Photo by Sarah Thorne

Photo by Sarah Thorne

With the purchase of 32 brand-new Steinway pianos last spring, Trinity has become one of 169 other schools in the world to be called an all-Steinway school.

Thanks to the large gift of a donor, Trinity now has 43 Steinway pianos throughout campus, as well as the prestige associated with having only handcrafted pianos.

At 7:30 p.m.  tonight in Ruth Taylor Recital Hall, a performance will be held by David Heller, chair of the music department, and Carolyn True, piano professor, to thank the donors who made this purchase possible and celebrate Trinity’s designation as an all-Steinway school.

“The pianos are fantastic, obviously—they’re beautiful and just plain fun to make music on. On a functional level, they’re a long-needed upgrade to the pianos department-wide. But I think the greatest part of all of this is becoming an all-Steinway school and the prestige that comes with that,” said Allyson Phillips, a junior choral music education major.

The donors who financed the purchase of the pianos are Jim and Janet Dicke from the Board of Trustees, who also helped make possible the construction of the Dicke/Smith Art and Music Building in 2006.

David Heller describes the generosity of the Dickes as “a tremendous gift” and wants to thank Jim and Janet Dicke again publicly Friday night.

“He is a wonderful human being; he is an alumnus of Trinity, him and his wife. They love this school, they love music, they love the arts, and this was a further extension of their generosity and gratitude to Trinity University and we are so grateful for that,” Heller said. “What they have done is they have made possible so many opportunities for students not just now but for generations to come, both with the building and now with the gift of the pianos.”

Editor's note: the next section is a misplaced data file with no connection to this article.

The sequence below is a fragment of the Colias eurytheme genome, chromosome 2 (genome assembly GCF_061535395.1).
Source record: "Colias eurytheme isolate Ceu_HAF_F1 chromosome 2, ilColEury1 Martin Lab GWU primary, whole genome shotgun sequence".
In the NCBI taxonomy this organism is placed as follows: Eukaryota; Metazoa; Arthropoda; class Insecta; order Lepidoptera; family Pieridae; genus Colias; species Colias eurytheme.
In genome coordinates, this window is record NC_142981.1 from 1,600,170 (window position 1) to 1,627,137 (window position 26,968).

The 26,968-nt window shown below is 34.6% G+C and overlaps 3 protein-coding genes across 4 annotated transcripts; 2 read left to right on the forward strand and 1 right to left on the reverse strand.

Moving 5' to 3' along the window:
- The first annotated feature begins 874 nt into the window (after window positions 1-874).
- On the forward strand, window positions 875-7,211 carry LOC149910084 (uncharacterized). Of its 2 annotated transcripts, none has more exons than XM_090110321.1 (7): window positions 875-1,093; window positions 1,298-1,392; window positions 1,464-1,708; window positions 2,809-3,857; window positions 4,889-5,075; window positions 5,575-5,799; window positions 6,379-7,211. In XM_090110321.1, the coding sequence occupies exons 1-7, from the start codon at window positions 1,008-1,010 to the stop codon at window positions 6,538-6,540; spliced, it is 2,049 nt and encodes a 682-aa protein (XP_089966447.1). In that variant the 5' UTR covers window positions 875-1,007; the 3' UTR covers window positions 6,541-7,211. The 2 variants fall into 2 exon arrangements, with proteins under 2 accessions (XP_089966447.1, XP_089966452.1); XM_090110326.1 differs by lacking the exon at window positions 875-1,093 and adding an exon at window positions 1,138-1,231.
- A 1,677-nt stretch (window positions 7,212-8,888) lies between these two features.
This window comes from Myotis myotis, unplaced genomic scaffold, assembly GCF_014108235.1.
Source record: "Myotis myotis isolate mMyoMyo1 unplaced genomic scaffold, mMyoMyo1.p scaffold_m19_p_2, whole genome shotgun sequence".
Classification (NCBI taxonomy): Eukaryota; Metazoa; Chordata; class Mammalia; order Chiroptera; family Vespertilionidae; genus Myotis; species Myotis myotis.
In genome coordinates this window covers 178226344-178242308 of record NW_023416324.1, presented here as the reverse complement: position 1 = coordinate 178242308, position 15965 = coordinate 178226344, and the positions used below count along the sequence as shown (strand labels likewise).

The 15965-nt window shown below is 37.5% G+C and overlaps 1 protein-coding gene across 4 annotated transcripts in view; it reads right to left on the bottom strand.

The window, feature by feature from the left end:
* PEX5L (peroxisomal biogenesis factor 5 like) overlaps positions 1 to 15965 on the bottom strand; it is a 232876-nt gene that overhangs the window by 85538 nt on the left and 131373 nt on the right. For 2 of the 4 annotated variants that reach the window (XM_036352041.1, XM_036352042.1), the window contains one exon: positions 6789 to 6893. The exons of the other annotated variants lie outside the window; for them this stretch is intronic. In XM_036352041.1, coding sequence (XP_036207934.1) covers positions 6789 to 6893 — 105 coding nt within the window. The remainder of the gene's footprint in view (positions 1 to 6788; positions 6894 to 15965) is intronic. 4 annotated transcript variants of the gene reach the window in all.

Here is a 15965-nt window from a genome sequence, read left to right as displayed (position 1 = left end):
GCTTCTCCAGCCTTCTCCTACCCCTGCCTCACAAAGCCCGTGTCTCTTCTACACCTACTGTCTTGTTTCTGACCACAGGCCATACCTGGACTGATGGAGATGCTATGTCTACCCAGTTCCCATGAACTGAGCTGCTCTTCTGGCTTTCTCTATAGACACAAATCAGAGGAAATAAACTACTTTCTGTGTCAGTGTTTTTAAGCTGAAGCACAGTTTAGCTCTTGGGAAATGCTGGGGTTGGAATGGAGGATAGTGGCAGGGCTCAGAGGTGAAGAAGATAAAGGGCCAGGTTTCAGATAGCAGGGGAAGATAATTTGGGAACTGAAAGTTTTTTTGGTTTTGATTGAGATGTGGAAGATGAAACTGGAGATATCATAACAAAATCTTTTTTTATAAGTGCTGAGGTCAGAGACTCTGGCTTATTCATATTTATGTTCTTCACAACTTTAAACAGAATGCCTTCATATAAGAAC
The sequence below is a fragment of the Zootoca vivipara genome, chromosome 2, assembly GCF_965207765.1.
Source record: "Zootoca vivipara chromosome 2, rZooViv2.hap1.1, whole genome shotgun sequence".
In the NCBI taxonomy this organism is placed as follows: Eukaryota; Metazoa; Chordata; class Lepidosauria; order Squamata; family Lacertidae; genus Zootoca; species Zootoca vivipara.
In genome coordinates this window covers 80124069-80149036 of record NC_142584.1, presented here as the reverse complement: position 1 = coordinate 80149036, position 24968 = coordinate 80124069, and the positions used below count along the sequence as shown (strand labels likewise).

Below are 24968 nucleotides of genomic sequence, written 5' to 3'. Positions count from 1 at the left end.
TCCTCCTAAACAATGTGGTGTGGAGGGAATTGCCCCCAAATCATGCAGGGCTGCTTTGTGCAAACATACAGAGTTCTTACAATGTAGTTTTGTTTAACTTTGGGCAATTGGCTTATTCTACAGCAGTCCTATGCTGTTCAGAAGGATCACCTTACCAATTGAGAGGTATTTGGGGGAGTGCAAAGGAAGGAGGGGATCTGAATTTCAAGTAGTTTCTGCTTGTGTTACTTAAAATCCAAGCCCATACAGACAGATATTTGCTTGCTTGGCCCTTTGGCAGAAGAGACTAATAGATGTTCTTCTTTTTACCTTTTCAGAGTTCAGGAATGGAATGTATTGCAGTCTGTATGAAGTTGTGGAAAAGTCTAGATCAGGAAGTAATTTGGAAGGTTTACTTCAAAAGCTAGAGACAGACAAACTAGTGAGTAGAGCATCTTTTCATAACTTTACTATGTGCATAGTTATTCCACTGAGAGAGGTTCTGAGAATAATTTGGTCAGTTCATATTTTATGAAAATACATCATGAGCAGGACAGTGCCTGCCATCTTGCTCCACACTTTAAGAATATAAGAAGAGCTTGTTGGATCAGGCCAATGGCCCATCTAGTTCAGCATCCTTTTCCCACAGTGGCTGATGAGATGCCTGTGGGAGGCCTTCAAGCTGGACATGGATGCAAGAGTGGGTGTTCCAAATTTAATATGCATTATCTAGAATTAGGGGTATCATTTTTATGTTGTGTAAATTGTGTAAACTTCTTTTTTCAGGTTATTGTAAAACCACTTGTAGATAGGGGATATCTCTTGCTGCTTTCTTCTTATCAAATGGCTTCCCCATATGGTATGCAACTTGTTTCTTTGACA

Heller and True, along with Amy Lazzell, academic office assistant for the department of music,  traveled to the Steinway gallery in New York in May to select the new pianos.

Heller and True played many pianos to test out the sound and feel of them all, while Lazzell documented the trip and helped with the business aspect of the purchase. Donors Jim and Janet Dicke joined the Trinity faculty in New York and picked out a new concert grand piano that is glossy black with maroon tones for Trinity.

“Each piano is singly crafted so each one will have its own character, not only in the way it sounds but the way it feels in the keyboard and how you play it,” Heller said.

The event tonight will feature several performances by Heller, True and students with the Board of Trustees in attendance, as well as Dennis Ahlburg, president of Trinity.

“The event is really going to be special. We’ll have the donors there and it’s just going to be a really big celebration, and we’ll have a really nice reception afterwards,” Lazzell said.

“I feel  honored to be chosen to perform at this event. It really shows how supportive the music department is of its students,” said junior Caileen Tallant. “I think this is a great way to celebrate these amazing piano additions.”